Following the Following: Chapter Two

“This is my chapter and I can write it any way I want to!” – dim-witted ex-prison guard, Jordy

If you were in an inauguration induced euphoria coma last Monday night or were breaking down Beyoncé’s previous live performances frame by frame as an amateur lip synch detective, you may have missed the pilot of The Following, Fox’s serialized horror/suspense thriller answer to the cable networks creative drama takeover.  Set up as a vehicle for a Kevin Bacon v. James Purefoy good guy/bad guy chess match filled with “jump out of your seat” thrills, gratuitous violent acts, suspense and angst filled show oversight by Kevin Williamson, and a growing motley crew of obsessive cult followers of Purefoy’s (less than as far as I can tell) charismatic English professor turned serial killer Joe Carroll, The Following had some Dawson and Joey sized growing pains.  Besides the fact that I am not sure if I am even allowed to call it a “cult” yet (I should check with Annie Parisse’s new addition squad leader who is from the alternative religions bureau unit – I kid you not – who seems to have the last word on which words are acceptable to use when discussing Carroll’s murderous groupies), pilots must be given the benefit of the doubt.  Our gauge of a show’s future success is better considered when we have a few episodes (or in a bit of condescending tone to the viewer, “chapters” as they are deemed here) under our belt, so let’s see what this week’s installment had in store.

The Following: Chapter Two began where the pilot left off (a trend that seemed to continue this week), showcasing the next victim (or this case, victims) of the Joe Carroll Killing fraternity (or in this case, sorority).  Dim-witted (we were reminded of this a few too many times by a few too many characters – there must be something here) prison guard turned animal cruelty captain Jordy, pays a visit to a neighborhood collegiate sorority and decides to kill a few of the sisters (many of them while they are sleeping).  Having seen the “sorority sister” archetype victimized in several too many a horror movie before, this subplot all seemed a bit usual and expected (and thereby unnecessary).  Since we are all made to question Jordy’s comprehension of everything, was this just an arbitrary decision by a man incapable of decision making?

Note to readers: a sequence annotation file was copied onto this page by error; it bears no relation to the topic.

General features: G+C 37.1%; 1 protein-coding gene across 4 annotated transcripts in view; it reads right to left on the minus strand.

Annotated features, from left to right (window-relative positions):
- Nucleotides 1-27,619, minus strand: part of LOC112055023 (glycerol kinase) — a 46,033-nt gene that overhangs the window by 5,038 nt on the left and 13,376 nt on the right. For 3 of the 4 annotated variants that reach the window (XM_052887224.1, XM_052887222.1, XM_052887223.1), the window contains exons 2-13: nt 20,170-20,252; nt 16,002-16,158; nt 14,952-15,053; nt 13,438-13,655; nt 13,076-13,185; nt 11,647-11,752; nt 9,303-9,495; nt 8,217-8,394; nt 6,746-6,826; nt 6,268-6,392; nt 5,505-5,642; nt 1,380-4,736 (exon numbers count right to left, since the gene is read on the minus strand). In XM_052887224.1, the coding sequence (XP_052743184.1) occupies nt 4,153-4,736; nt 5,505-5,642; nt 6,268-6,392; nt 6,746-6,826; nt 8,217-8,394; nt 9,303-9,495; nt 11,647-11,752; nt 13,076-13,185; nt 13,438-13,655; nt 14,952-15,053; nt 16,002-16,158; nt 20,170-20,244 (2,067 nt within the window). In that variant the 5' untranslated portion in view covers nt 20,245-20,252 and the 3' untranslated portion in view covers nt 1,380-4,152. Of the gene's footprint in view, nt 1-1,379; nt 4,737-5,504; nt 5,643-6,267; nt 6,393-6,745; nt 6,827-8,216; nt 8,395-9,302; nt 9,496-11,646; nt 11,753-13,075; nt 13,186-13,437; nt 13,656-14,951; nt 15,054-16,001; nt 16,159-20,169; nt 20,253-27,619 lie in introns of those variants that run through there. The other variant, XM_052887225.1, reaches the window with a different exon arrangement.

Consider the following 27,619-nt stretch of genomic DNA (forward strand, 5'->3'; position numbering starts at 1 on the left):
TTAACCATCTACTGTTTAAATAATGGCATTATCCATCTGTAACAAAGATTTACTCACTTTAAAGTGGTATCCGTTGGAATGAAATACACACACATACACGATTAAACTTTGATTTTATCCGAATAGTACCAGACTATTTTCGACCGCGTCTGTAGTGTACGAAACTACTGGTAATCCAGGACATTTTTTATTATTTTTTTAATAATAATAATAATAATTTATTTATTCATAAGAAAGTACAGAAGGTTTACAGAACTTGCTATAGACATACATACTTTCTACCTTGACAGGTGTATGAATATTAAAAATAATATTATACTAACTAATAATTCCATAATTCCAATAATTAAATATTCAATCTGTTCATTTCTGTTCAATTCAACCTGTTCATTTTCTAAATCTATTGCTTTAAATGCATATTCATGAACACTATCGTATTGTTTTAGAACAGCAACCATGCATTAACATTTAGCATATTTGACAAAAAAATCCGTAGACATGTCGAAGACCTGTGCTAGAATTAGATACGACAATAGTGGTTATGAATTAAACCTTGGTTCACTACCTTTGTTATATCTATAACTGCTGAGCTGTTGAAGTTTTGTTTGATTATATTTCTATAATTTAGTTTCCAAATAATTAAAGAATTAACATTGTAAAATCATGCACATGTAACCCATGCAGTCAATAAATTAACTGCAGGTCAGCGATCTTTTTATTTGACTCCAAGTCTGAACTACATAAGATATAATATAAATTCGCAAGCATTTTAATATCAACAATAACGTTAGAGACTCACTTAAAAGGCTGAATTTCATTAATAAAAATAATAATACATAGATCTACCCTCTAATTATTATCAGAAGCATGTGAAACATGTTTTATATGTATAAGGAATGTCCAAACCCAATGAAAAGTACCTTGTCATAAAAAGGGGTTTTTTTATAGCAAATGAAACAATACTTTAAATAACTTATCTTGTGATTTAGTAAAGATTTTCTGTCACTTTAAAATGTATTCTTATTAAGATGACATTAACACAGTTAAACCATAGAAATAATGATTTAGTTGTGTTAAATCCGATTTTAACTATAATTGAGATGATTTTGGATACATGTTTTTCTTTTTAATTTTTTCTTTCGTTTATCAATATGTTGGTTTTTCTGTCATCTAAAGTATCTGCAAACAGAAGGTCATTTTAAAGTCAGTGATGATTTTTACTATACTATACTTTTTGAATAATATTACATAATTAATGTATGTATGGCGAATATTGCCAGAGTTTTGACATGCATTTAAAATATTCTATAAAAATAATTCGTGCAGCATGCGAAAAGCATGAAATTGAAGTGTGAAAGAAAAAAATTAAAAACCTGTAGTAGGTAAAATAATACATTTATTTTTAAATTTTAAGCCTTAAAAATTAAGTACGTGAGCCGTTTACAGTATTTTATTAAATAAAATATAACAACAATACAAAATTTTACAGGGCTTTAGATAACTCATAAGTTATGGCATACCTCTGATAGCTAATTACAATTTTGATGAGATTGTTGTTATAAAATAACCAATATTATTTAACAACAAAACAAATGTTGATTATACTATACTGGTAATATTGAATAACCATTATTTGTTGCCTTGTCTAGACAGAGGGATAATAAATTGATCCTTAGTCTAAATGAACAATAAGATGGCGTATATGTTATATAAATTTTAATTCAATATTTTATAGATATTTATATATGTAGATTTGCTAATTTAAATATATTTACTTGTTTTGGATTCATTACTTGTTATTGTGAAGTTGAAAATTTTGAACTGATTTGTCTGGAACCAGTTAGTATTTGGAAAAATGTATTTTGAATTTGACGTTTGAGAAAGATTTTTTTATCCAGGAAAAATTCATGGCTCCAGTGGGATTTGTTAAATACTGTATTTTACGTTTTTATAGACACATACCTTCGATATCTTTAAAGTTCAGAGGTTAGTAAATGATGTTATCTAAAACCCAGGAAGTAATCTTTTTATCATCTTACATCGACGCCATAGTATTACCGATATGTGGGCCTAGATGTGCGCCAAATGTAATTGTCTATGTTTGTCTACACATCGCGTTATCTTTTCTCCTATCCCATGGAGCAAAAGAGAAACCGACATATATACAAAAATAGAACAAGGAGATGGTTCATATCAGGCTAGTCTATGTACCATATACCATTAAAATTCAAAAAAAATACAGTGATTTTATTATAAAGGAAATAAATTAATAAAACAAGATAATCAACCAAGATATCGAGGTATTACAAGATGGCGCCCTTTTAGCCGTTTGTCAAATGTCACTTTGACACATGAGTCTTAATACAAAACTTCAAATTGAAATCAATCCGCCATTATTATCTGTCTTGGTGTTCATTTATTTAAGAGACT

Annie Parisse and Kevin Bacon

Back at investigation headquarters, personnel changes are the talk of the squad room.  Bacon’s Ryan Hardy wonders why Mason (initial good riddance, but after an hour with her miscast replacement, I may change my tune) is off of the case in a move that was triggered by anyone who watched Jeananne Goossen’s troubling performance in the pilot.  Annie Parisse plays Debra Parker, aforementioned alternative religion unit member and English language critical analyst, who is a strong frontrunner for the 2013 television award for “role that least matches the actor playing it.”  We immediately learn that she means serious business and is going to be tough on all aspects of Ryan Hardy (until she’s not).  The current investigative focus centers on the abduction of Joey Matthews (the young son of Joe Carroll and his ex-wife Claire Matthews) and the true identity of his three abductors, the nanny, Denise, and the two gay men that had been imbedded neighbors of Sarah Fuller, Maggie Grace’s pilot episode featured Joe Carroll murder victim.

It is not all book readings and Edgar Allen Poe impersonator parties at the house where Joey is being kept.  In order to spice up cult abduction life, it turns out that the gay man Will is not actually, but is madly in love (with flashbacks and sex scenes to prove how “special” he thinks she is) with Denise.  Billy, on the other hand, may actually have fallen for Will (three years living as a couple may do that) and is struggling as the third wheel in this new troubled triangle.  At least Joey has some replica toys to check out.